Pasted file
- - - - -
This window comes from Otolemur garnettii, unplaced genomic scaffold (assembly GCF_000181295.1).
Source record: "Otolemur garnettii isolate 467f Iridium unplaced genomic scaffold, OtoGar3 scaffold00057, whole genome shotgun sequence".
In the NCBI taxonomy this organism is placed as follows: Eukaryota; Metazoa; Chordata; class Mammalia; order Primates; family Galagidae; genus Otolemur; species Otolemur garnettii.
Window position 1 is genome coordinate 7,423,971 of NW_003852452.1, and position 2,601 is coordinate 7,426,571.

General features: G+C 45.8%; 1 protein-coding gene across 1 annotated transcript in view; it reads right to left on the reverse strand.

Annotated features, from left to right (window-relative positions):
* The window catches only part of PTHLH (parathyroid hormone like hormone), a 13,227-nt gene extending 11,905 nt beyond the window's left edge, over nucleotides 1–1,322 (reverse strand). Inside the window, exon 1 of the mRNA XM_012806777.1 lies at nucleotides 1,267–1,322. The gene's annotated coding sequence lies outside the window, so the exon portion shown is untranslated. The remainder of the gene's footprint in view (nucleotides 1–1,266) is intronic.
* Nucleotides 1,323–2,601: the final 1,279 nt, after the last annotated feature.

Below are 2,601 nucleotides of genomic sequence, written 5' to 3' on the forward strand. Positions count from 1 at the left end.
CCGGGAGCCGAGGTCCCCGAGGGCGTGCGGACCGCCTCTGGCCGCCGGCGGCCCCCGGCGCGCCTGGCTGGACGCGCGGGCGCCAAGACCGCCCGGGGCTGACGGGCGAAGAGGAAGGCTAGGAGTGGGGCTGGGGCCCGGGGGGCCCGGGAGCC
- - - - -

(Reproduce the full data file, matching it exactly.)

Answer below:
This window comes from Otolemur garnettii, unplaced genomic scaffold (assembly GCF_000181295.1).
Source record: "Otolemur garnettii isolate 467f Iridium unplaced genomic scaffold, OtoGar3 scaffold00057, whole genome shotgun sequence".
In the NCBI taxonomy this organism is placed as follows: Eukaryota; Metazoa; Chordata; class Mammalia; order Primates; family Galagidae; genus Otolemur; species Otolemur garnettii.
Window position 1 is genome coordinate 7,423,971 of NW_003852452.1, and position 2,601 is coordinate 7,426,571.

General features: G+C 45.8%; 1 protein-coding gene across 1 annotated transcript in view; it reads right to left on the reverse strand.

Annotated features, from left to right (window-relative positions):
* The window catches only part of PTHLH (parathyroid hormone like hormone), a 13,227-nt gene extending 11,905 nt beyond the window's left edge, over nucleotides 1–1,322 (reverse strand). Inside the window, exon 1 of the mRNA XM_012806777.1 lies at nucleotides 1,267–1,322. The gene's annotated coding sequence lies outside the window, so the exon portion shown is untranslated. The remainder of the gene's footprint in view (nucleotides 1–1,266) is intronic.
* Nucleotides 1,323–2,601: the final 1,279 nt, after the last annotated feature.

Below are 2,601 nucleotides of genomic sequence, written 5' to 3' on the forward strand. Positions count from 1 at the left end.
CCGGGAGCCGAGGTCCCCGAGGGCGTGCGGACCGCCTCTGGCCGCCGGCGGCCCCCGGCGCGCCTGGCTGGACGCGCGGGCGCCAAGACCGCCCGGGGCTGACGGGCGAAGAGGAAGGCTAGGAGTGGGGCTGGGGCCCGGGGGGCCCGGGAGCC